However, it is possible to predict median observed power given true power and selection for statistical significance.  To use this method for real data with observed median power of only significant results, one can simply generate a range of true power values, generate the predicted median observed power and then pick the true power value with the smallest discrepancy between median observed power and simulated inflated power estimates. This approach is essentially the same as the approach used by pcurve and puniform, which only
differ in the criterion that is being minimized.

Here is the r-code for the conversion of true.power into the predicted observed power after selection for significance.

true.power = seq(.01,.99,.01)
obs.pow = pnorm(qnorm(true.power/2+(1-true.power),qnorm(true.power,z.crit)),z.crit)

And here is a pretty picture of the relationship between true power and inflated observed power.  As we can see, there is more inflation for low true power because observed power after selection for significance has to be greater than 50%.  With alpha = .05 (two-tailed), when the null-hypothesis is true, inflated observed power is 61%.   Thus, an observed median power of 61% for only significant results supports the null-hypothesis.  With true power of 50%, observed power is inflated to 75%.  For high true power, the inflation is relatively small. With the recommended true power of 80%, median observed power for only significant results is 86%.

inflated-mop

Observed power is easy to calculate from reported test statistics. The first step is to compute the exact two-tailed p-value.  These p-values can then be converted into observed power estimates using the standard normal distribution.

z.crit = qnorm(.975)
Obs.power = pnorm(qnorm(1-p/2),z.crit)

If there is selection for significance, you can use the previous formula to convert this observed power estimate into an estimate of true power.

This method assumes that (a) significant results are representative of the distribution and there are no additional biases (no p-hacking) and (b) all studies have the same or similar power.  This method does not work for heterogeneous sets of studies.

P.S.  It is possible to proof the formula that transforms true power into median observed power.  Another way to verify that the formula is correct is to confirm the predicted values with a simulation study.

Here is the code to run the simulation study:

n.sim = 100000
z.crit = qnorm(.975)
true.power = seq(.01,.99,.01)
obs.pow.sim = c()
for (i in 1:length(true.power)) {
z.sim = rnorm(n.sim,qnorm(true.power[i],z.crit))
med.z.sig = median(z.sim[z.sim > z.crit])
obs.pow.sim = c(obs.pow.sim,pnorm(med.z.sig,z.crit))
}
obs.pow.sim

obs.pow = pnorm(qnorm(true.power/2+(1-true.power),qnorm(true.power,z.crit)),z.crit)
obs.pow
cbind(true.power,obs.pow.sim,obs.pow)
plot(obs.pow.sim,obs.pow)

 

 

Are Most Published Results in Psychology False? An Empirical Study

Why Most Published Research Findings  are False by John P. A. Ioannidis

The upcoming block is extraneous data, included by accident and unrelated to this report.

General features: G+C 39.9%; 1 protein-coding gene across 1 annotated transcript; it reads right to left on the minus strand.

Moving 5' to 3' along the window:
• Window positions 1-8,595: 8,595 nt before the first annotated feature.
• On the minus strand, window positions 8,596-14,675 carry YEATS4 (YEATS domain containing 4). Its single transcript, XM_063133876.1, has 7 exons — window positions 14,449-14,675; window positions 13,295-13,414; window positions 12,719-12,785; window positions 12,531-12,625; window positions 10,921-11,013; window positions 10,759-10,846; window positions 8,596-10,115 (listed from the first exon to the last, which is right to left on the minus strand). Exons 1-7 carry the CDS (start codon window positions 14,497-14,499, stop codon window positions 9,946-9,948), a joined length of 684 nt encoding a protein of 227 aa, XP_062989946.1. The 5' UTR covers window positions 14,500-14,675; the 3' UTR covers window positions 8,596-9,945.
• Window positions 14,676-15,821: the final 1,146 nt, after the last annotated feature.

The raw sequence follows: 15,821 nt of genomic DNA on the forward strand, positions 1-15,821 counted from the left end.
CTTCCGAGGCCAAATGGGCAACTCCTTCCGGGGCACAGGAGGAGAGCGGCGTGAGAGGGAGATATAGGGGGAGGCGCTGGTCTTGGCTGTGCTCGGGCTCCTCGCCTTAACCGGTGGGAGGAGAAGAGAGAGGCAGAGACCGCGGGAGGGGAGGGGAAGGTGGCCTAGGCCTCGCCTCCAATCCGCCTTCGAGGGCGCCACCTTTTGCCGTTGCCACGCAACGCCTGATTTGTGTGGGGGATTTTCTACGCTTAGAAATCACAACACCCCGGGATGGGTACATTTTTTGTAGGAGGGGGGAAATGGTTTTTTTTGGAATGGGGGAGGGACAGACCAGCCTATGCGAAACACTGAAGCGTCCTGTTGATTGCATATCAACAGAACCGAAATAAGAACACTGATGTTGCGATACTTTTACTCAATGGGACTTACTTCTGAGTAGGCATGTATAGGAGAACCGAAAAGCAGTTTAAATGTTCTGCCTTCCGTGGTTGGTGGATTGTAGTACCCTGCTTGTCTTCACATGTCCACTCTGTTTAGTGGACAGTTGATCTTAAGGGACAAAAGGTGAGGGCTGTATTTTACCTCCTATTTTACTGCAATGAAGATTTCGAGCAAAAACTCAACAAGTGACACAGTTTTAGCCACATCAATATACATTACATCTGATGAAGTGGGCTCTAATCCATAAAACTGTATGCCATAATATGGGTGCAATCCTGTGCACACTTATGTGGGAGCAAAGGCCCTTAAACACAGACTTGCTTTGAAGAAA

In 2005, John P. A. Ioannidis wrote an influential article with the title “Why Most Published Research Findings are False.” The article starts with the observation that “there is increasing concern that most current published research findings are false” (e124). Later on, however, the concern becomes a fact. “It can be proven that most claimed research findings are false” (e124). It is not surprising that an article that claims to have proof for such a stunning claim has received a lot of attention (2,199 citations and 399 citations in 2016 alone in Web of Science).

Most citing articles focus on the possibility that many or even more than half of all published results could be false. Few articles cite Ioannidis to make the factual statement that most published results are false, and there appears to be no critical examination of Ioannidis’s simulations that he used to support his claim.

This blog post shows that these simulations make questionable assumptions and shows with empirical data that Ioannidis’s simulations are inconsistent with actual data.

Critical Examination of Ioannidis’s Simulations

First, it is important to define what a false finding is. In many sciences, a finding is published when a statistical test produced a significant result (p < .05). For example, a drug trial may show a significant difference between a drug and a placebo control condition with a p-value of .02. This finding is then interpreted as evidence for the effectiveness of the drug.

How could this published finding be false? The logic of significance testing makes this clear. The only inference that is being made is that the population effect size (i.e., the effect size that could be obtained if the same experiment were repeated with an infinite number of participants) is different from zero and in the same direction as the one observed in the study. Thus, the claim that most significant results are false implies that in more than 50% of all published significant results the null-hypothesis was true. That is, a false positive result was reported.